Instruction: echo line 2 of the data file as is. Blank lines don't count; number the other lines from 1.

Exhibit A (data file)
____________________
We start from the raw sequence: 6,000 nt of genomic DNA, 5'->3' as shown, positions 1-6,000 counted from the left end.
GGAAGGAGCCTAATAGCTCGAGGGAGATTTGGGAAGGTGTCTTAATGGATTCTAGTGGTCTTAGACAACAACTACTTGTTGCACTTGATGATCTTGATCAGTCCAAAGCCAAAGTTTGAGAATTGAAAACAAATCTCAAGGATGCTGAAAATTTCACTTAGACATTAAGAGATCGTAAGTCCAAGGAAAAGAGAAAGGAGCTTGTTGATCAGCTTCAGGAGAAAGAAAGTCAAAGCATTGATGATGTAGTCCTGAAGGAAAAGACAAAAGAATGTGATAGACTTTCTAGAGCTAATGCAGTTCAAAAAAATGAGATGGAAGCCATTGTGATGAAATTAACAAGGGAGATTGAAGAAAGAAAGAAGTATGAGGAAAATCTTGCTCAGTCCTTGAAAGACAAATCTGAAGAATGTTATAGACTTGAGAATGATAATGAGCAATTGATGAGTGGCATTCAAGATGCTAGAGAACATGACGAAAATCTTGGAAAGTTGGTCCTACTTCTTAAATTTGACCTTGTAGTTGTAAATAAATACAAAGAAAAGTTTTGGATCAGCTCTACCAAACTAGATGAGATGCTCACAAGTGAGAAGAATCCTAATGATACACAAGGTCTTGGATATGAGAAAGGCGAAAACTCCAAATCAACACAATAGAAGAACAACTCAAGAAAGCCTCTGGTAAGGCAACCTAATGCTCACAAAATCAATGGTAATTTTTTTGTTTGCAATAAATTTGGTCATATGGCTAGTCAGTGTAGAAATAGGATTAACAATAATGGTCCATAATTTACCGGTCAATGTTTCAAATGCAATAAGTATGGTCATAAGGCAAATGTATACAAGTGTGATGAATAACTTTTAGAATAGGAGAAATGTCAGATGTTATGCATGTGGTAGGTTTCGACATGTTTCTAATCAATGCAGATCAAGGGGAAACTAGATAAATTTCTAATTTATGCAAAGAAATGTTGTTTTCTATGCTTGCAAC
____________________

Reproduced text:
GGAAGGAGCCTAATAGCTCGAGGGAGATTTGGGAAGGTGTCTTAATGGATTCTAGTGGTCTTAGACAACAACTACTTGTTGCACTTGATGATCTTGATCAGTCCAAAGCCAAAGTTTGAGAATTGAAAACAAATCTCAAGGATGCTGAAAATTTCACTTAGACATTAAGAGATCGTAAGTCCAAGGAAAAGAGAAAGGAGCTTGTTGATCAGCTTCAGGAGAAAGAAAGTCAAAGCATTGATGATGTAGTCCTGAAGGAAAAGACAAAAGAATGTGATAGACTTTCTAGAGCTAATGCAGTTCAAAAAAATGAGATGGAAGCCATTGTGATGAAATTAACAAGGGAGATTGAAGAAAGAAAGAAGTATGAGGAAAATCTTGCTCAGTCCTTGAAAGACAAATCTGAAGAATGTTATAGACTTGAGAATGATAATGAGCAATTGATGAGTGGCATTCAAGATGCTAGAGAACATGACGAAAATCTTGGAAAGTTGGTCCTACTTCTTAAATTTGACCTTGTAGTTGTAAATAAATACAAAGAAAAGTTTTGGATCAGCTCTACCAAACTAGATGAGATGCTCACAAGTGAGAAGAATCCTAATGATACACAAGGTCTTGGATATGAGAAAGGCGAAAACTCCAAATCAACACAATAGAAGAACAACTCAAGAAAGCCTCTGGTAAGGCAACCTAATGCTCACAAAATCAATGGTAATTTTTTTGTTTGCAATAAATTTGGTCATATGGCTAGTCAGTGTAGAAATAGGATTAACAATAATGGTCCATAATTTACCGGTCAATGTTTCAAATGCAATAAGTATGGTCATAAGGCAAATGTATACAAGTGTGATGAATAACTTTTAGAATAGGAGAAATGTCAGATGTTATGCATGTGGTAGGTTTCGACATGTTTCTAATCAATGCAGATCAAGGGGAAACTAGATAAATTTCTAATTTATGCAAAGAAATGTTGTTTTCTATGCTTGCAAC